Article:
After backlash, Abbott ends secondary truck inspections for vehicles coming from Nuevo León, Mexico

Texas DPS checkpoints will remain in place at other points of entry until reaching similar deals with other Mexican governors

Gov. Abbott unveils new plan to deal with influx of migrants

After heavy bipartisan backlash, Texas Gov. Greg Abbott on Wednesday ended a Texas DPS checkpoint for commercial trucks coming in from Nuevo León, Mexico, after striking a deal with Gov. Samuel Alejandro Garcia Sepulveda.

Abbott said the Mexican governor committed to enhanced security measures, which allows Texas to end its checkpoint, which backed up commercial trucks for hours or days, leading to massive delays and protests.

The only bridge impacted by the agreement is the Laredo-Colombia Solidarity International Bridge.

Abbott said he is working with other Mexican governors to end the checkpoints at other points of entry, but until those agreements are reached, Texas DPS will continue its secondary inspections.

White House officials had blasted the initiative, calling it “unnecessary and redundant.”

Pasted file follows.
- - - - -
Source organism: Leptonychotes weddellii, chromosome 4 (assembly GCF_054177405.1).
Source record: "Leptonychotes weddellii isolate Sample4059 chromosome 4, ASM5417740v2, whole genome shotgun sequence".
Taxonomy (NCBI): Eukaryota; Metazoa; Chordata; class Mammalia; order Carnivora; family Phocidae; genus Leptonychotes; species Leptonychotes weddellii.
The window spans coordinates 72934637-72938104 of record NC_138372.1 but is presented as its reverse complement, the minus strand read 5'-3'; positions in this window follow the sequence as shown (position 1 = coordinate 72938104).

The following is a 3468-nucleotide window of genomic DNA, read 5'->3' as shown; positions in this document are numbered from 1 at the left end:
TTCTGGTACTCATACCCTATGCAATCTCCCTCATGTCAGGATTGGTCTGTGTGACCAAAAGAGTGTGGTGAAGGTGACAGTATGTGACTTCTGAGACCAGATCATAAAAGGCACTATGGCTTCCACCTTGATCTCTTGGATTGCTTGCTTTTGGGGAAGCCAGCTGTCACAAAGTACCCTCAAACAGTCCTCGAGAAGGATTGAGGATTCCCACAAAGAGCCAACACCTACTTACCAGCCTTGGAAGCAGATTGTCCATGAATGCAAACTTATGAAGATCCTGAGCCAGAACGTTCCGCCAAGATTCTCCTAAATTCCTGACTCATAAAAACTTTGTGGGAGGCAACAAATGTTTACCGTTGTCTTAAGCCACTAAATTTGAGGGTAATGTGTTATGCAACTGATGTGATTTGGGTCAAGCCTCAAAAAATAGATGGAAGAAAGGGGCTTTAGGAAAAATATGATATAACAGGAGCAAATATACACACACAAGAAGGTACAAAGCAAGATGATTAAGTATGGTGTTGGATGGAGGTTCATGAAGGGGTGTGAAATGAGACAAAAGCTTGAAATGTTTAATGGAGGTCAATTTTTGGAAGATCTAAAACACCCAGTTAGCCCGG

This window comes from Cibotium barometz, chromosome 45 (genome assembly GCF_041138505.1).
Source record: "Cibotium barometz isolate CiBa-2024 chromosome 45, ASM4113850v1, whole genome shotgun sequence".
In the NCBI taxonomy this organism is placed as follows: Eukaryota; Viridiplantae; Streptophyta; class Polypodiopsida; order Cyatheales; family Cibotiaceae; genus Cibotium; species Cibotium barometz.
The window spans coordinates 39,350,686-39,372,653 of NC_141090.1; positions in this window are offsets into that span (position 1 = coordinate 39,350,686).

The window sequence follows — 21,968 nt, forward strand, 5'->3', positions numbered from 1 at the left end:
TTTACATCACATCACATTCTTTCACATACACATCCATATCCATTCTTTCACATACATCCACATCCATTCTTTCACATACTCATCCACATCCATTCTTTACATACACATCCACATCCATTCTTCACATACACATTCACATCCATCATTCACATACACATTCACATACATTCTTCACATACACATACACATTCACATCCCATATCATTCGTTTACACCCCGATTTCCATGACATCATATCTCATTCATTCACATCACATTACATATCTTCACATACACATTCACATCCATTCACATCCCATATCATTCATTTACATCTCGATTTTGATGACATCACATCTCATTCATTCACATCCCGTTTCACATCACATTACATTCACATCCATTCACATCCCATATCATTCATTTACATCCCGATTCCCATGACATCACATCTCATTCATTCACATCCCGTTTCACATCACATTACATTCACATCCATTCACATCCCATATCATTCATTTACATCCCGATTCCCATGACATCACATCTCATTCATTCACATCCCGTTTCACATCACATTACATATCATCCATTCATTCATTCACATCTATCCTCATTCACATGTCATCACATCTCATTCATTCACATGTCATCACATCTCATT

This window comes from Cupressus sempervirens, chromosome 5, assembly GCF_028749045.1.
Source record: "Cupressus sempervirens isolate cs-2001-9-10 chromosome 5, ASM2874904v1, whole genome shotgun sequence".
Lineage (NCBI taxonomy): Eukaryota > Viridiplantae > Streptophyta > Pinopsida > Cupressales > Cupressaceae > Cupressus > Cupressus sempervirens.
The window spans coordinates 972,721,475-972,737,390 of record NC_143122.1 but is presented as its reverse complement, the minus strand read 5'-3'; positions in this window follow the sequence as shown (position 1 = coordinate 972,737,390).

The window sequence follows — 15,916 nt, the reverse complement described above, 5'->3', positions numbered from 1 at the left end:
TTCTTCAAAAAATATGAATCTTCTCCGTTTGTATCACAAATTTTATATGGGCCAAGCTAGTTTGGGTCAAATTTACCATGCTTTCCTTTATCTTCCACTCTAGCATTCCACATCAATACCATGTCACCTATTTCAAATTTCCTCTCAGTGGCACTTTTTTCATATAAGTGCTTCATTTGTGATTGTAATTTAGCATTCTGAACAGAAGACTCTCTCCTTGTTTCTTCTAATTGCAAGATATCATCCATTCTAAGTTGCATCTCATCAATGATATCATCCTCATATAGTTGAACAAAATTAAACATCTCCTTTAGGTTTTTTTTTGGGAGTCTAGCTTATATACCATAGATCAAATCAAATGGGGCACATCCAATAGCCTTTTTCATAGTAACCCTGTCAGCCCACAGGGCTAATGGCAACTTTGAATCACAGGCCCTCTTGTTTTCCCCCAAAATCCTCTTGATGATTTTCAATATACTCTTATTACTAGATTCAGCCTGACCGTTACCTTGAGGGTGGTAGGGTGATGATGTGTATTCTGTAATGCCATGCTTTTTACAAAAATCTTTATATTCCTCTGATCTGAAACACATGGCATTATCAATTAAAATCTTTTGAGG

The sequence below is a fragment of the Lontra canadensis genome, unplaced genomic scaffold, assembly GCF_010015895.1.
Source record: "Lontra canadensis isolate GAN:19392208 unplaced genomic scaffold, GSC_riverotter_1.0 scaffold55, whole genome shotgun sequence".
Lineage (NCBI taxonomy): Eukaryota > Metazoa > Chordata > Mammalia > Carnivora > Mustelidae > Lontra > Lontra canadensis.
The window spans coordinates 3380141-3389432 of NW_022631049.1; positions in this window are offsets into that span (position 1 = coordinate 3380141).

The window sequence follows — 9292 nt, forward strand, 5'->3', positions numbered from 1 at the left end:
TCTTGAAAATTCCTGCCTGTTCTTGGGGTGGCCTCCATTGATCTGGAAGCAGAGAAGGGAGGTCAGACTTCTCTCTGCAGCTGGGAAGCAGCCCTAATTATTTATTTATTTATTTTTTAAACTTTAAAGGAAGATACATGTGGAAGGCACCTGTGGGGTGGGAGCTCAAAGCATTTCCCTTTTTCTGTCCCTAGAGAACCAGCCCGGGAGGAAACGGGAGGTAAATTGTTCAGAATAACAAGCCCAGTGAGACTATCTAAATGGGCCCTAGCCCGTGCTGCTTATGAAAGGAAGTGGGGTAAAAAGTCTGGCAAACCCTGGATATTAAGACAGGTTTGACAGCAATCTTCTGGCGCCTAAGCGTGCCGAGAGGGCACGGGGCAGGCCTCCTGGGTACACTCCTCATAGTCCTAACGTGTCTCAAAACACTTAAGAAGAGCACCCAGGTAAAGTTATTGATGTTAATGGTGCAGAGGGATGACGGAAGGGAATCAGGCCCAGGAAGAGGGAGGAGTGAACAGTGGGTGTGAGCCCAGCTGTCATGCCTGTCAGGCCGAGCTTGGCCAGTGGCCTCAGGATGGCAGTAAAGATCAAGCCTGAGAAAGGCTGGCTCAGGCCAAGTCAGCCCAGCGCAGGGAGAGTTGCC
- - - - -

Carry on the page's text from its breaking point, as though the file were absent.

Texas Agriculture Commissioner Sid Miller, a fellow Republican, also called on Abbott to end the inspections.

“Your inspection protocol is not stopping illegal immigration,” Miller said in an open letter to the governor. “It is stopping food from getting to grocery store shelves and in many cases causing food to rot in trucks — many of which are owned by Texas and other American companies.”

Though the policy is Abbott’s idea, he blamed President Joe Biden.

“If you want relief from the clogged border, you need to call President Biden and tell him to maintain the Title 42 expulsion policy that has been in place for years,” Abbott said.

Abbott started the checkpoint initiative after the Biden administration indicated the end of Title 42, a federal provision invoked that allowed federal agents to quickly expel undocumented immigrants due to the COVID-19 pandemic.

Read more: